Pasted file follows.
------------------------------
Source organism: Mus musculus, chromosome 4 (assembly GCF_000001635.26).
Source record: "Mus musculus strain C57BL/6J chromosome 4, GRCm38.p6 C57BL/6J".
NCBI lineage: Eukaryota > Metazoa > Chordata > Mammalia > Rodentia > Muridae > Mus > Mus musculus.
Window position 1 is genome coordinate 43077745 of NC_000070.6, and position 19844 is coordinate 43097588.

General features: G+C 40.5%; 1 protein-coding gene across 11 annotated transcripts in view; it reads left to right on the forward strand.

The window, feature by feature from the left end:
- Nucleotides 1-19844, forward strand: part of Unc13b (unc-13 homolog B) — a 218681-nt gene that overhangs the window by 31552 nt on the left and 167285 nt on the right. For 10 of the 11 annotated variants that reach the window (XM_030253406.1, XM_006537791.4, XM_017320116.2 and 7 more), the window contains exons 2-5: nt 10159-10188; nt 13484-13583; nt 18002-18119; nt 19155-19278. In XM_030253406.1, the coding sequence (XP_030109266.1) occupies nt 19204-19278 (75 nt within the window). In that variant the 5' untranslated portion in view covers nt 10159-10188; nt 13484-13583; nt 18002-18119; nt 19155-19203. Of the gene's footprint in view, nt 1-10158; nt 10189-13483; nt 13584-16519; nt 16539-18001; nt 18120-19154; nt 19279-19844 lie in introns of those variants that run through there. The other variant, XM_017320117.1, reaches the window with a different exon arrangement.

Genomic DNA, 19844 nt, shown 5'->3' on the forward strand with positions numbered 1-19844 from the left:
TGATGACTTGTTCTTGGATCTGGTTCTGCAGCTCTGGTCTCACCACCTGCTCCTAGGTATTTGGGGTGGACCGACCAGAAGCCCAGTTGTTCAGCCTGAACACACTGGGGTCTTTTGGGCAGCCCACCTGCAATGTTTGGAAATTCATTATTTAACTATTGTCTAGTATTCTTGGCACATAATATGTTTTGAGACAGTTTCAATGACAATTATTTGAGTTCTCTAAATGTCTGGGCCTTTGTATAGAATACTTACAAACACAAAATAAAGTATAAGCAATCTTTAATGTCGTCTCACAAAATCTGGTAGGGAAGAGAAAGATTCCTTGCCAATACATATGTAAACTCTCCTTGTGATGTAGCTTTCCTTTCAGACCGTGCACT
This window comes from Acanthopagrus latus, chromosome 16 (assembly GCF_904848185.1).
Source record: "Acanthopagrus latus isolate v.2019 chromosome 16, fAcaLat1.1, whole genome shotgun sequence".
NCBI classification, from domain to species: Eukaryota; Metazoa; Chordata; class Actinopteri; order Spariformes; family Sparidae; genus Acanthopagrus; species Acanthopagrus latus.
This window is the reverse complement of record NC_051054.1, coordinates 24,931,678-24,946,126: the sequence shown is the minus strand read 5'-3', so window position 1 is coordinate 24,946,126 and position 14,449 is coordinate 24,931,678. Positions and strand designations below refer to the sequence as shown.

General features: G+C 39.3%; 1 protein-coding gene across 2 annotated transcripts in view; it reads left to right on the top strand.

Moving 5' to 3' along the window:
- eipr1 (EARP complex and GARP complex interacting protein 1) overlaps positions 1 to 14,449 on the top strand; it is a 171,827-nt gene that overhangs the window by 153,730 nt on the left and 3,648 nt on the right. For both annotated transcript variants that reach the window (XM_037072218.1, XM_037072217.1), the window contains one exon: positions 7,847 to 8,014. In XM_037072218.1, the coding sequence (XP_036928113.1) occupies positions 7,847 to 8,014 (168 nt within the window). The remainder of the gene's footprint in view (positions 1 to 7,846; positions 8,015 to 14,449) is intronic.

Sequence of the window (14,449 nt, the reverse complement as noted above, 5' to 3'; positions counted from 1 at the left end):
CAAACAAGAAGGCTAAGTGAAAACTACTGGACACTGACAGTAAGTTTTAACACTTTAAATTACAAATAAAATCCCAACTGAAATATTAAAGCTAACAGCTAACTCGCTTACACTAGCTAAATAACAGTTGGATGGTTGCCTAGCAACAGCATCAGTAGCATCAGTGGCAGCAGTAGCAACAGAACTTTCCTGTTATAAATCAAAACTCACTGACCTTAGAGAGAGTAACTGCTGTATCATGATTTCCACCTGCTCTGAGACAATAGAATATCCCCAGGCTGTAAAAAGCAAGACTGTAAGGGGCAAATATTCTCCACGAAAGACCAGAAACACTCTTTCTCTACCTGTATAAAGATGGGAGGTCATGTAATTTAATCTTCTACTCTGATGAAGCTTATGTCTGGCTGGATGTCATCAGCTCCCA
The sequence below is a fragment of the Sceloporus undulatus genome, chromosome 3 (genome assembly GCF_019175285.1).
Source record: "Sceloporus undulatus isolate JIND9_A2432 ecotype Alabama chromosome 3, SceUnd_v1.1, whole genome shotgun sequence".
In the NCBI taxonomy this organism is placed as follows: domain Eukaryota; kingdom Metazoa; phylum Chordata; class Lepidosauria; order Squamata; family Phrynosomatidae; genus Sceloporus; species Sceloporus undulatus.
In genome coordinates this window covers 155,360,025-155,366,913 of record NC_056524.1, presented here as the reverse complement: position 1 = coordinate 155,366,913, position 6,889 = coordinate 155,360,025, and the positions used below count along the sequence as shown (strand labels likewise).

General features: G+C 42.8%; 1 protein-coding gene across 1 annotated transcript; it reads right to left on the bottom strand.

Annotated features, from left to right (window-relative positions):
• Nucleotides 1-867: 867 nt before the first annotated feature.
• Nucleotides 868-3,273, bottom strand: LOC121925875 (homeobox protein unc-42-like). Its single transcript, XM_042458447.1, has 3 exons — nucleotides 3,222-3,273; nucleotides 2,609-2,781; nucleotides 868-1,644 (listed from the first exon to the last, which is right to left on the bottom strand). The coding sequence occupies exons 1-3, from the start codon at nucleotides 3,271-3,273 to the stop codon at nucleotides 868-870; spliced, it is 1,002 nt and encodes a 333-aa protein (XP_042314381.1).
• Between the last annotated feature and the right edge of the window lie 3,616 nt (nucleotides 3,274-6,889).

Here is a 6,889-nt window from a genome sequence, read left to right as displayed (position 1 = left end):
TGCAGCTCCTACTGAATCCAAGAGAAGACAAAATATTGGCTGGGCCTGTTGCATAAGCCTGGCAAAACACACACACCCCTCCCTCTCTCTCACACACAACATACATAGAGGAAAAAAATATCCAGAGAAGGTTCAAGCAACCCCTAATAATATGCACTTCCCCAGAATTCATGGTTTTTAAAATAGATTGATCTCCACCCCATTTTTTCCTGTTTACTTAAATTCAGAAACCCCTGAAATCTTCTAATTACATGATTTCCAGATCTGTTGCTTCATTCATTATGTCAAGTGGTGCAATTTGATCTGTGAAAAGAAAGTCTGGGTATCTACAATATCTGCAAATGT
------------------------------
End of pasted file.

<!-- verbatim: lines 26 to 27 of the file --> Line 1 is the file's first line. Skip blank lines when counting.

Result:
• Nucleotides 868-3,273, bottom strand: LOC121925875 (homeobox protein unc-42-like). Its single transcript, XM_042458447.1, has 3 exons — nucleotides 3,222-3,273; nucleotides 2,609-2,781; nucleotides 868-1,644 (listed from the first exon to the last, which is right to left on the bottom strand). The coding sequence occupies exons 1-3, from the start codon at nucleotides 3,271-3,273 to the stop codon at nucleotides 868-870; spliced, it is 1,002 nt and encodes a 333-aa protein (XP_042314381.1).
• Between the last annotated feature and the right edge of the window lie 3,616 nt (nucleotides 3,274-6,889).